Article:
Building a Truck Wash facility can be done in numerous ways. There are benefits to both steel and concrete buildings used for Truck Wash facilities. A steel car wash building used to be much more affordable to construct than a truck wash made of concrete (tilt up), but that is no longer the case.
As you can see, the price of Truck Wash Steel Buildings has tripled over the past four years as a result of higher steel costs brought on by tariffs, government intervention, and the consolidation of the steel industry. Of course, the price of building a truck wash has increased threefold since 2008, regardless of the materials you choose. This is because of the obvious causes of such problems, including excessive regulation, labor shortages, local municipal permit procedures, and legal costs.
It makes sense to forego building the truck wash altogether if the price of the property, debt service on the loan, and the cost of construction exceed a reasonable return on investment in the first four years. Although the trucking sector is currently not setting any speed records, it is still doing quite well when compared to other sectors, like real estate.
As large corporate trucking companies try to cut costs in the event of a further slowdown in the economy and an increase in diesel fuel prices, the truck washing sector could suffer significantly. Any truck wash facility owner or manager is aware that this will significantly reduce their revenue.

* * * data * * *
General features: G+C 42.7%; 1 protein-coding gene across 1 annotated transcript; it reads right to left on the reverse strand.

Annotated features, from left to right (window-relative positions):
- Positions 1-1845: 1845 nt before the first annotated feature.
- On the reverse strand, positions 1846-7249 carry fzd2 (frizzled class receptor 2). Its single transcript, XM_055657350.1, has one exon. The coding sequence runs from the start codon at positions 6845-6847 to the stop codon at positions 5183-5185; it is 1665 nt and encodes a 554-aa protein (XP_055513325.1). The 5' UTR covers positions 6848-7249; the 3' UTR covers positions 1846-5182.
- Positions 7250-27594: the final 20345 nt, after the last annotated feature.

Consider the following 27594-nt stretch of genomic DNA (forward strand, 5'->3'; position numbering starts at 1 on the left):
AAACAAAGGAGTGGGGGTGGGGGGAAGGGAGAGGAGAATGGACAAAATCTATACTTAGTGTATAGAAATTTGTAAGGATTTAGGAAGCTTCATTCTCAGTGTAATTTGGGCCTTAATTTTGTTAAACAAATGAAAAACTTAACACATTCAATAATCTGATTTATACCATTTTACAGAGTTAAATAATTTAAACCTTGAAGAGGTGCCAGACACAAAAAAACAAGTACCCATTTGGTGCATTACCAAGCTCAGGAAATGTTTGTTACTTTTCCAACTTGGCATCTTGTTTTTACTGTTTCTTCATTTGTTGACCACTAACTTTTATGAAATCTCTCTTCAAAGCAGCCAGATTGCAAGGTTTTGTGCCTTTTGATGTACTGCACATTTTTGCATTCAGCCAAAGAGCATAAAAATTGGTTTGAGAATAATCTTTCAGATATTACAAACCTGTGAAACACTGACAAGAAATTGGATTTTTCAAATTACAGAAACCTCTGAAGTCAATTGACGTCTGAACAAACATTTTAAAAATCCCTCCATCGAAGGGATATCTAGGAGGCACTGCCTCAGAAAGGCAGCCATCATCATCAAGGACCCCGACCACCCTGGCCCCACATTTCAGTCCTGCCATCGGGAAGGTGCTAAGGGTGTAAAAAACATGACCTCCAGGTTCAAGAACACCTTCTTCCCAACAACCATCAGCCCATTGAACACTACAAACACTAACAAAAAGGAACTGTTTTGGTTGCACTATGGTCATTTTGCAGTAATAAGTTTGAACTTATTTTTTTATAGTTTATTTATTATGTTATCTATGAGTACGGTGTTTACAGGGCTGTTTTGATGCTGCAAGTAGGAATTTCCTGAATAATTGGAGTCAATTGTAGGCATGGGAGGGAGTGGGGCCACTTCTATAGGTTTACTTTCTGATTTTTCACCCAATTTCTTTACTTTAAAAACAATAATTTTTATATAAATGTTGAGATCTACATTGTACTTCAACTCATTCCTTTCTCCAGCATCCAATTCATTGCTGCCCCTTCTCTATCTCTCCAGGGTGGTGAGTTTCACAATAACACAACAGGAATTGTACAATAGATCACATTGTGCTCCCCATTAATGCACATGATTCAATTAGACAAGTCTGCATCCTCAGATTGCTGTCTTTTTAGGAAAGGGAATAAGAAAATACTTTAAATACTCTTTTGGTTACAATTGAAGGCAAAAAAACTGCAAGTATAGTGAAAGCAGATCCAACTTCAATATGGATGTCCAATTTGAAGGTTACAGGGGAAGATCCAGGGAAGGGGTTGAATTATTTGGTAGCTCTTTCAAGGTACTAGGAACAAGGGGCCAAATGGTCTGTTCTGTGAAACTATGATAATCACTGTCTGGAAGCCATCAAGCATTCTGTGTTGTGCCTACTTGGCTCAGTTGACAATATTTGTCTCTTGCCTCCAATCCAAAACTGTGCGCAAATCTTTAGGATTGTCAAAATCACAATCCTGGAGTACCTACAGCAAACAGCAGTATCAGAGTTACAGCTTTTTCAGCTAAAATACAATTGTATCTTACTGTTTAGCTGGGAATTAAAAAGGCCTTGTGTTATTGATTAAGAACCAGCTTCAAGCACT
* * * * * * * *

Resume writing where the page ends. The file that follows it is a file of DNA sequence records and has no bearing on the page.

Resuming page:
Does it make sense to build a truck wash in 2008, given these risks?
It could take up to a year and a half to get the necessary permits and approvals to build the truck wash, and you might already have spent $100,000 on the project before you even break ground, including the costs of hiring an architect and an attorney. When that happens, you might decide against doing it altogether if the environmental impact reports are causing you problems with the city planning commission where they live.
Unless you have support from the neighborhood city or county where you are building the Truck Wash, if you started planning your Truck Wash today, on January 1, 2008, you probably wouldn’t finish the project until close to the end of 2009. There is no indication that the cost of materials, particularly steel, will decrease any time soon. Concrete prices aren’t going down, either, but if the commercial building sector experiences a downturn, one might be more likely to find a good deal on these materials, creating an opportunity window in the near future.
In the event of another recession similar to the one that struck the US economy fairly hard between 2008 and 2010, the trucking industry would rebound quickly. This would result in excellent sales and a quicker return on investment for a truck wash. In 2008, it’s important to think about whether the risk is worthwhile.